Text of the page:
Carr also traces the chronological development of the ballets, presenting the diaries of the first Apollo, Serge Lifar, and the study maquettes of Orpheus’ set designer, Isamu Noguchi, to clarify events and relationships that informed these productions. The relationship of Georges Balanchine and Igor Stravinsky is also painted in great detail. Carr uses her observations about these source materials not merely to extend our understanding of the influence exerted upon Stravinsky by his collaborators, but also to challenge that understanding by continually asking, where and how do we draw the line between their respective contributions?(12)
 Perhaps this book’s most valuable contribution is its provision of a jumping-off point for future research. Carr herself admits that over the course of her own work she has “produced enough material to fill four volumes,” and that practicality imposed certain limits on what could be included in Multiple Masks.(13) These limitations leave several themes open for development. Certainly Carr’s early section on the Parisian circle of the 1920s only begins to fill a great lacuna in Stravinsky scholarship. With the possible exception of Charles Joseph’s book Stravinsky and Balanchine: The Journey of Invention, the theme of collaboration, particularly in relation to these four works on Greek subjects, has not been much discussed.(14) Carr’s work brings to light this rich and underdeveloped area of research and provides the essential building blocks for some much-needed further investigation.
 There are other tantalizing threads that Carr leaves dangling for future scholars. She calls attention to the need for a closer examination of the relationship between Modest Moussorgsky’s Boris Godunov and Stravinsky’s Oedipus Rex beyond the obvious borrowings found in the latter’s Gloria movement.(15) Twice, Carr alludes to the possibility of collaboration between Nadia Boulanger and Stravinsky, discussing the Parisian pedagogue’s involvement in the development of his Poetics and her importance in introducing Stravinsky to Monteverdi.(16) And she admits that there is a great deal more work to be done on the Apollo sketchbook, due to the overwhelming amount of material there.(17) Though she provides an excellent skeleton and summary of the Apollo documents, she makes it clear that here is a resource that deserves to be the center of a study in its own right.
 Ultimately, engaging Igor Stravinsky’s opinions on composition and aesthetics is a daunting task, for to do so one must navigate the nebulous autobiographical and pseudo-biographical writings associated with the composer. Stravinsky is notorious for rewriting or misremembering his past, and there is always a pall of skepticism surrounding anything written on Stravinsky either by, or with the help of, Robert Craft. But with the primary source documents recently accessible at the Paul Sacher Stiftung, other ways of engaging Stravinsky’s legacy become available. Maureen Carr’s work joins a body of recent studies that reveal what we learn when we bypass Stravinsky’s constructed narrative and refer directly to primary source documents.(18) In this way, Stravinsky scholarship takes on a new dimension, and we as a scholarly community gain entirely new insights into Stravinsky’s legacy.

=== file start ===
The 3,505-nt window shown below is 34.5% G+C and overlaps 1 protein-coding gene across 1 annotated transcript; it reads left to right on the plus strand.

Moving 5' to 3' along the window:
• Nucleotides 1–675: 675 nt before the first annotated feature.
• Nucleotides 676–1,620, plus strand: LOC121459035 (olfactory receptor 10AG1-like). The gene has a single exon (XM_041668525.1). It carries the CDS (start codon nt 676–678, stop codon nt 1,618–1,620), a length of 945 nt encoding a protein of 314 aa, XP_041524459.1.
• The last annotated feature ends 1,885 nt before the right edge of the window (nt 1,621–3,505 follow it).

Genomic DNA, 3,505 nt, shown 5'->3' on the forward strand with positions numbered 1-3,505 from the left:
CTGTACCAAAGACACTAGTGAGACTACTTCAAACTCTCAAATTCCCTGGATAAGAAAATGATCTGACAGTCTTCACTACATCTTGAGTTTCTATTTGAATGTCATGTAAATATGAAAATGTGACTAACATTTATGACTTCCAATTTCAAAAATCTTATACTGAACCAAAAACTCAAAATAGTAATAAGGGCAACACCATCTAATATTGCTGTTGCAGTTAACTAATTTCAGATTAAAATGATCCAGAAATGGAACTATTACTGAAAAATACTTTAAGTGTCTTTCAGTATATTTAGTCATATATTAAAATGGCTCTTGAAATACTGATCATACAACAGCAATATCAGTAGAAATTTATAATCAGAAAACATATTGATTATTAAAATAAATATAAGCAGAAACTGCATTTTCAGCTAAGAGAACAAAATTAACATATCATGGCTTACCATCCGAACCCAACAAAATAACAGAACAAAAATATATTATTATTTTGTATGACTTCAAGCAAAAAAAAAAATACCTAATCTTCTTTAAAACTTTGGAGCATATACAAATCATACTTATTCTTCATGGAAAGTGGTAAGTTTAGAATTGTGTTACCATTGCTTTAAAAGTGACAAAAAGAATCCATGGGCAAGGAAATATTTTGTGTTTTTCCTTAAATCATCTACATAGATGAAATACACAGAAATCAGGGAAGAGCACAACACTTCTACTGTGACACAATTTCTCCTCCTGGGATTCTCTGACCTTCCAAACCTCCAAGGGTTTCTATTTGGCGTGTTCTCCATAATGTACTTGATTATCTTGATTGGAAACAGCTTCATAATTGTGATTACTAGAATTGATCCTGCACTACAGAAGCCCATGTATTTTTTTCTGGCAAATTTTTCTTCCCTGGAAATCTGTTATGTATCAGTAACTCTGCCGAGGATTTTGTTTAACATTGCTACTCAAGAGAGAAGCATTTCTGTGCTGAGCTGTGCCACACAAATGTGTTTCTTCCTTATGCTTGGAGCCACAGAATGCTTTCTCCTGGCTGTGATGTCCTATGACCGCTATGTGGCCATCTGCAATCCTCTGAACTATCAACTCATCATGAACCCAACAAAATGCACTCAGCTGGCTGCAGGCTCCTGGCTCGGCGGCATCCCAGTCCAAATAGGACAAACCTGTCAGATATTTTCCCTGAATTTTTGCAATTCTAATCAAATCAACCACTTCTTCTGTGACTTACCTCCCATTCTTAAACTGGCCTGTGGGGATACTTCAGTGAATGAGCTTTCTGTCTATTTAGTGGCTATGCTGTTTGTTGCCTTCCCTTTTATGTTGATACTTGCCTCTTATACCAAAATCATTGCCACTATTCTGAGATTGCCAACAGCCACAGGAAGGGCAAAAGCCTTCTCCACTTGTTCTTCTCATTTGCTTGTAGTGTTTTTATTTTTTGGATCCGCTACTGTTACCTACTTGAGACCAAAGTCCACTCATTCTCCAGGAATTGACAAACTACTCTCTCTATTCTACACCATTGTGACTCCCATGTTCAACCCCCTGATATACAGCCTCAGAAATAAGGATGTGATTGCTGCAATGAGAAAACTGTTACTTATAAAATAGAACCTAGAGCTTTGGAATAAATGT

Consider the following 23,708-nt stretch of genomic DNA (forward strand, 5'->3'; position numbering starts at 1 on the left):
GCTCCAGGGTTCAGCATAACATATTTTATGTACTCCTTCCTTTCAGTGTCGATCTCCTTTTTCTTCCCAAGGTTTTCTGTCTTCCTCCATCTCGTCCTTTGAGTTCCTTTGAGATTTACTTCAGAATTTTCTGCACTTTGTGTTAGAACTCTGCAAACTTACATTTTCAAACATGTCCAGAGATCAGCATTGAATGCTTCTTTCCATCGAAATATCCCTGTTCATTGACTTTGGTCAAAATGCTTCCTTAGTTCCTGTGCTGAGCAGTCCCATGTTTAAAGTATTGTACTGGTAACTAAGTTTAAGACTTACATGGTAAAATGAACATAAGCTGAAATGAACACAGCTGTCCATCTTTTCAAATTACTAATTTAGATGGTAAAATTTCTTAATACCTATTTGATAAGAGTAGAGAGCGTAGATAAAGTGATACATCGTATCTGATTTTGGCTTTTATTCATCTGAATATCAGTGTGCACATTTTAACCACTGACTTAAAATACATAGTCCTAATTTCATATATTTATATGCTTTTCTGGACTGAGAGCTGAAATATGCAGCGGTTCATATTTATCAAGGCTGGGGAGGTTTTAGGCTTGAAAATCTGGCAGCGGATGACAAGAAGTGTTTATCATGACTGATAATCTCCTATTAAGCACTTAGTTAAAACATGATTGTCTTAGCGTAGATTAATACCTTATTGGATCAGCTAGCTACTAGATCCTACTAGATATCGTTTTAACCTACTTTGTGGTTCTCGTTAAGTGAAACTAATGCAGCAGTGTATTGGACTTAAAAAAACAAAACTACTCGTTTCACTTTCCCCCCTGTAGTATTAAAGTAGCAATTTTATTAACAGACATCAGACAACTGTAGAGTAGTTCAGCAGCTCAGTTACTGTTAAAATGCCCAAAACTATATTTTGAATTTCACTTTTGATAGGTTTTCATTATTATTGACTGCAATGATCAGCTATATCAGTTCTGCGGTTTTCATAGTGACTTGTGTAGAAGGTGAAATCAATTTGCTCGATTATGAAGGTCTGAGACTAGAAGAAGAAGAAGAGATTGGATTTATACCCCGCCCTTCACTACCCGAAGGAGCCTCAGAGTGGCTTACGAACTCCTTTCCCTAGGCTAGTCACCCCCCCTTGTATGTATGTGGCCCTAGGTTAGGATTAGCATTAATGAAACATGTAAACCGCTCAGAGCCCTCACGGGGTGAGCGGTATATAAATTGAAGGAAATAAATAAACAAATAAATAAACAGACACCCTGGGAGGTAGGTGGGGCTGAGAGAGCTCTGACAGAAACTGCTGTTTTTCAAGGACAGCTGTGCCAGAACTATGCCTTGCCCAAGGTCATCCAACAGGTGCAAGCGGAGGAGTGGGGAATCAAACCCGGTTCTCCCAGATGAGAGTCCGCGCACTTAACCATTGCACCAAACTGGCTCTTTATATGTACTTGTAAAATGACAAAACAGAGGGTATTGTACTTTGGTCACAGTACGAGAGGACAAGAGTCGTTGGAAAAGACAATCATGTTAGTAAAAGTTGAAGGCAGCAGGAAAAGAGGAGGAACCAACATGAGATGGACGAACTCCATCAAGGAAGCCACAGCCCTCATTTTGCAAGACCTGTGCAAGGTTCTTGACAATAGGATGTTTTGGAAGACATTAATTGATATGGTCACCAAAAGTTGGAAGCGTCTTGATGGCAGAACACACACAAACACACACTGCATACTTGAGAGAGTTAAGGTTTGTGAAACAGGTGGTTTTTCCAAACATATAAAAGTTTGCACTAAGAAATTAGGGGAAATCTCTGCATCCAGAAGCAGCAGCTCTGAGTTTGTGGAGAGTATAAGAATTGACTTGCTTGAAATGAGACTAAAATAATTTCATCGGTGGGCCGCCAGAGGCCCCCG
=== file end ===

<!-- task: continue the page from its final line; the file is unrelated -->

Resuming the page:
Kimberly A. Francis
1. Much scholarly ink has been spilt reinforcing the idea of Stravinsky’s immunity to extra-musical influences. See for example: Louis Andriessen and Elmer Schönberger,
The Apollonian Clockwork: On Stravinsky, trans. Jeff Hamburg (Oxford: Oxford University Press, 1990); and Pieter C. van den Toorn,
Music, Politics, and the Academy (Berkley: University of California Press). The example of which Carr is most critical is that of Robert Craft and Igor Stravinsky’s,
Dialogues (Berkley: University of California Press, 1982).
4. The “nearly sonata form” here refers to Stravinsky's
disruption of the musical structure at exactly the moment where Orpheus tears
the bandage from his face to turn and look at Euridice. Ibid., 264.
18. Other examples of recent forays into Stravinsky sketch
studies include: Gretchen Horlacher, “Running in Place: Sketches and
Superimposition in Stravinsky’s Music,” Music Theory Spectrum 2 (2001):
196–216; David Smyth, “Stravinsky as Serialist: The Sketches for Threni,”
Music Theory Spectrum 2 (2000); and Lynne Rogers, “Stravinsky’s Break with Contrapuntal Tradition: A Sketch Study,”
The Journal of Musicology 4 (1995): 476–506.
Much scholarly ink has been spilt reinforcing the idea of Stravinsky’s immunity to extra-musical influences. See for example: Louis Andriessen and Elmer Schönberger, The Apollonian Clockwork: On Stravinsky, trans. Jeff Hamburg (Oxford: Oxford University Press, 1990); and Pieter C. van den Toorn, Music, Politics, and the Academy (Berkley: University of California Press). The example of which Carr is most critical is that of Robert Craft and Igor Stravinsky’s, Dialogues (Berkley: University of California Press, 1982).
The “nearly sonata form” here refers to Stravinsky's disruption of the musical structure at exactly the moment where Orpheus tears the bandage from his face to turn and look at Euridice. Ibid., 264.
Ibid., 169–170 and 192–200.
See, for example, her discussion of Stravinsky’s use of Mussorgsky and Beethoven thematic materials for his Apollo: Ibid., 108.
Charles M. Joseph, Stravinsky & Balanchine: The Journey of Invention (New Haven: Yale University Press, 2002). Carr also mentions this in her preface. Carr, xiii.
Ibid., 6, 242, and 245.
Other examples of recent forays into Stravinsky sketch studies include: Gretchen Horlacher, “Running in Place: Sketches and Superimposition in Stravinsky’s Music,” Music Theory Spectrum 2 (2001): 196–216; David Smyth, “Stravinsky as Serialist: The Sketches for Threni,” Music Theory Spectrum 2 (2000); and Lynne Rogers, “Stravinsky’s Break with Contrapuntal Tradition: A Sketch Study,” The Journal of Musicology 4 (1995): 476–506.